Filing for Bankruptcy in New York State
It doesn’t have to be the end of the world
on May 1, 2016
Updated on August 25, 2022
Filing bankruptcy can feel like an abrupt end of a journey. But it doesn’t have to be.
“The most common thing people say when they come to see me is, ‘I can’t believe I’m sitting here,’” says Paul M. Hollender of Corash & Hollender, a Staten Island, New York-based bankruptcy lawyer. “But I tell them I am like a tow truck and they’ve just slid off the road. I pull people out of the mud so they can drive on down the road again.”
Common missteps in bankruptcy
“It’s usually a byproduct of some larger malady: a divorce, a criminal problem, a business collapse,” says Manhattan, New York-based solo practitioner Gabriel Del Virginia. “Most of the time, it’s an honest but unfortunate person who deserves a fresh start.”
Critical mistakes are often made during the last few months of a downward spiral, he adds, when people spend their retirement funds paying off debts that could be discharged in bankruptcy.
Other common missteps include:
- using a home equity loan to pay bills (up to $150,000 of a home’s value can be excluded from bankruptcy filings in most of New York, says Del Virginia)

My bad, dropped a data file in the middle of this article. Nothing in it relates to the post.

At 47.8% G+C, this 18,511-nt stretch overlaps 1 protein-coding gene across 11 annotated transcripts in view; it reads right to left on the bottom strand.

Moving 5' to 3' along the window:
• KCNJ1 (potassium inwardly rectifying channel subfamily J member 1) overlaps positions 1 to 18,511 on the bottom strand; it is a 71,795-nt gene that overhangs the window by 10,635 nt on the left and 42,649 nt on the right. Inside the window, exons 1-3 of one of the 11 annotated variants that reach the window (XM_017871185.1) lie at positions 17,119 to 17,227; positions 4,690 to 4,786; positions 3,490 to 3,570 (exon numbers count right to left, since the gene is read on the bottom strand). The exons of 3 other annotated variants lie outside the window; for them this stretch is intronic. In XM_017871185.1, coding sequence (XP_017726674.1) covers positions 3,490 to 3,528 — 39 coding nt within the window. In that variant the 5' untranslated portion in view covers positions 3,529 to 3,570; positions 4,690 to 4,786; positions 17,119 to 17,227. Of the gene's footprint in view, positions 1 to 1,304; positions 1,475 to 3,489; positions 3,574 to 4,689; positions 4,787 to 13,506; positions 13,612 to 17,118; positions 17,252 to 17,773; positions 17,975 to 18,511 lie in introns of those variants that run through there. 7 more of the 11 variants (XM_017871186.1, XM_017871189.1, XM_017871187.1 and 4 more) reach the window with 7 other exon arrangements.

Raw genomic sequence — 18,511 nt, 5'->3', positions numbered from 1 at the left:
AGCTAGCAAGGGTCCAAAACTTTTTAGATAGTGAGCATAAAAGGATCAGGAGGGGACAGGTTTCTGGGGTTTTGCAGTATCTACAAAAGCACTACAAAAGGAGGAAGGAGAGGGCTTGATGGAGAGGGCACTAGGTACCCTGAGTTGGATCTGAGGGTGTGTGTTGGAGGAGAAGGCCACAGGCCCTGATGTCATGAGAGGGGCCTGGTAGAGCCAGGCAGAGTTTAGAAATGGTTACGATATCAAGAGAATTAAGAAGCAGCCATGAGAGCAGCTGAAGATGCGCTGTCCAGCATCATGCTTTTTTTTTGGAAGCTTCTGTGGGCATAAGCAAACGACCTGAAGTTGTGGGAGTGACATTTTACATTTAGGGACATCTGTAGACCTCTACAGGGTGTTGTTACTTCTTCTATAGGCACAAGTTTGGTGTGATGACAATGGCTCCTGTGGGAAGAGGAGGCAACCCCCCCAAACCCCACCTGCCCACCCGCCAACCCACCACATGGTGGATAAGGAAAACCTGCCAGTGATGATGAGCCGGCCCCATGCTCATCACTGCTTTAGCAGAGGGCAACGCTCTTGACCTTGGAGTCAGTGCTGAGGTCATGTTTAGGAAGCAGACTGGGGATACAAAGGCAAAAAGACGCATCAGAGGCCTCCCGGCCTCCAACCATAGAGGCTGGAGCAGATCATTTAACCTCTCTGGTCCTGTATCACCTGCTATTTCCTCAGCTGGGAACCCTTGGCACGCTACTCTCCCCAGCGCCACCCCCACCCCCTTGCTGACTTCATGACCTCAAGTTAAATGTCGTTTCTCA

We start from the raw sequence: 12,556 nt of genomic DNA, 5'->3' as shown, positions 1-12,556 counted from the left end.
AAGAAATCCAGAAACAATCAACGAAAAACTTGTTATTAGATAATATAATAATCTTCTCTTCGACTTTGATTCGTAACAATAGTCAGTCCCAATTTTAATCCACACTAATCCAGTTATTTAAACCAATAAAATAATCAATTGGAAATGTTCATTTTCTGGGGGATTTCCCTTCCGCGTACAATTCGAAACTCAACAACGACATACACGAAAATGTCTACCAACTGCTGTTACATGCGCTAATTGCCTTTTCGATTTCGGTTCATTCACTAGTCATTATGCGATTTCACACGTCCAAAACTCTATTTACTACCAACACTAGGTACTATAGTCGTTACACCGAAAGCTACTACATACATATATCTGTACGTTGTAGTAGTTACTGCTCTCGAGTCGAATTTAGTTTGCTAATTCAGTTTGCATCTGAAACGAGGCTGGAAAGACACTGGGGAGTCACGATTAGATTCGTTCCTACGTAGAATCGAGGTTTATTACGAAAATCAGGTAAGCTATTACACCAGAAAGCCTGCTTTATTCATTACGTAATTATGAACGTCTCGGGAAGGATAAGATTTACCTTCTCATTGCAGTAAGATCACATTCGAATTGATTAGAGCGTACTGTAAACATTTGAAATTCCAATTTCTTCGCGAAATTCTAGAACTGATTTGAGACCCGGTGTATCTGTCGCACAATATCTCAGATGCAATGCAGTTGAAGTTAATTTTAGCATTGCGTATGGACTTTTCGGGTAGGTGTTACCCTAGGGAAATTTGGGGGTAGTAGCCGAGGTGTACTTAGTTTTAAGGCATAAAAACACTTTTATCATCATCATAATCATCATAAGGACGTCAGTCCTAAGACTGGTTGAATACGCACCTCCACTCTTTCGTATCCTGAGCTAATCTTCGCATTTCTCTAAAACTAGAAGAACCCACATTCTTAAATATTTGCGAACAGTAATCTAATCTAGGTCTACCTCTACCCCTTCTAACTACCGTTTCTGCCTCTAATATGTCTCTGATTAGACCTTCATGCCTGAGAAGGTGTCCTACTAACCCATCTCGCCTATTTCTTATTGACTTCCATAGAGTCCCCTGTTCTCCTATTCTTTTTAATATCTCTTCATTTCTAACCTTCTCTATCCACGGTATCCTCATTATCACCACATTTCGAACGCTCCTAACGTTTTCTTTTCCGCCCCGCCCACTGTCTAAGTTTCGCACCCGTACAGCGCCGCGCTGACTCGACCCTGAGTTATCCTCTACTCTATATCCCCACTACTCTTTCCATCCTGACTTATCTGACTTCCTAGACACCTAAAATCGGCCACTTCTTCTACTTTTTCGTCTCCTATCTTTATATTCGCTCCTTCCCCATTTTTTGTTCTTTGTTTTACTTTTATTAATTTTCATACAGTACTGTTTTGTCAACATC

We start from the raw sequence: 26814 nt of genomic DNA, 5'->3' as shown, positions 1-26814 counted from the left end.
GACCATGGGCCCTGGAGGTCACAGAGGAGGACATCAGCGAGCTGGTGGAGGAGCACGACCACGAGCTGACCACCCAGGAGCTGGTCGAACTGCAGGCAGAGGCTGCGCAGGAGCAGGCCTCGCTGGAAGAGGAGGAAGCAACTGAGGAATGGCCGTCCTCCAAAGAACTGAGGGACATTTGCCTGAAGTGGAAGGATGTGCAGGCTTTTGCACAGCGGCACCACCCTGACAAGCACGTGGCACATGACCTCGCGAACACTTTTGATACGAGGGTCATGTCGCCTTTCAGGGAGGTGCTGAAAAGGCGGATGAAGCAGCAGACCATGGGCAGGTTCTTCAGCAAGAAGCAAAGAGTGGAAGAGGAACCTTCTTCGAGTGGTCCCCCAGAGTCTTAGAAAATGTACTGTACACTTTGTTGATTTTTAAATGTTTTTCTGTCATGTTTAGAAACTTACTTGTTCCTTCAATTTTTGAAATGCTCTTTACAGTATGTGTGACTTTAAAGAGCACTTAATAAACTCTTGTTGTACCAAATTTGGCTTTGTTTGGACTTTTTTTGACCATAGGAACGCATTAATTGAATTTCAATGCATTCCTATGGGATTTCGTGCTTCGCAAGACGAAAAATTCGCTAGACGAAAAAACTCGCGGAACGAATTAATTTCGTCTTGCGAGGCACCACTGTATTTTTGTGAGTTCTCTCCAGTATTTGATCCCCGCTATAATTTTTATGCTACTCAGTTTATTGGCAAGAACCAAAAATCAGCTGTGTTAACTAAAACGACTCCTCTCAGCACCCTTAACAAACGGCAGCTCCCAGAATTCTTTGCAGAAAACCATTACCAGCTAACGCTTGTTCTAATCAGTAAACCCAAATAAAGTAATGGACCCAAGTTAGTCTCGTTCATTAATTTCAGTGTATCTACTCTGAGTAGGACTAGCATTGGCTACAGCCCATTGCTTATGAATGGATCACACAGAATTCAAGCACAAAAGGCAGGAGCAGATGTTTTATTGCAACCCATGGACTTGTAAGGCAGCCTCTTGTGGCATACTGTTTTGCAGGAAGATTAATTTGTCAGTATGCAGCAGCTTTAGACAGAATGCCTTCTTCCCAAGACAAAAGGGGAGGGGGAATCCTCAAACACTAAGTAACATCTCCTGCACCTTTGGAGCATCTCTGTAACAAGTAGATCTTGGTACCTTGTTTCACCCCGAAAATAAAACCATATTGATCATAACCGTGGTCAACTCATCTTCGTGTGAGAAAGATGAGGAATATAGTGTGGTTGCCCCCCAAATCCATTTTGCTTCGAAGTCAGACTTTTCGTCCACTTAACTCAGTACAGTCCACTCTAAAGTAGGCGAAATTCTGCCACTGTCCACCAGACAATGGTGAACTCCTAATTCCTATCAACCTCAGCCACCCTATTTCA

- borrowing money from relatives or friends, and then using a lump payment like a tax refund check to repay them
- running a business at a loss while racking up unpaid sales taxes and payroll taxes
“They will be personally liable for that,” says Gregory Messer, a Brooklyn, New York-based solo practitioner. “I tell them to think really seriously about continuing the business and digging a deeper hole.”
Bankruptcy filings spiked in 2005 until new rules kicked in that made it harder to file. Filings climbed steadily during the global financial meltdown but have been dropping.
“Higher interest rates are playing a role in that too,” says Messer. “When rates are low, people can refinance their way out of financial problems.”
Del Virginia says the cases today are often more complex than 30 years ago.
“What I’m seeing is a lot more higher-level, complicated cases, situations involving professionals—like doctors, and lawyers—and situations that have a lot more moving parts,” he says. Del Virginia says complex cases can cost $15,000 in legal fees. Simpler cases cost $2,500-$3,000 plus a $306 filing fee.
But it doesn’t have to be the end of the world.
It’s a new beginning, Hollender says. People who file bankruptcy can get secured credit cards within a few months, and get back on the road to building up their credit again. Many former clients have been able to get a mortgage and buy a home again within a few years.
And you’re not alone.
“I let people know I’ve [represented] many other people in the same neighborhood, usually on the same street, and their jaws often drop. That makes them feel better,” he says.
For general information on bankruptcy law, the bankruptcy process, bankruptcy cases, bankruptcy court, Chapter 7 bankruptcy, Chapter 13 bankruptcy, exemptions, liquidation, bankruptcy attorneys, see our bankruptcy overview.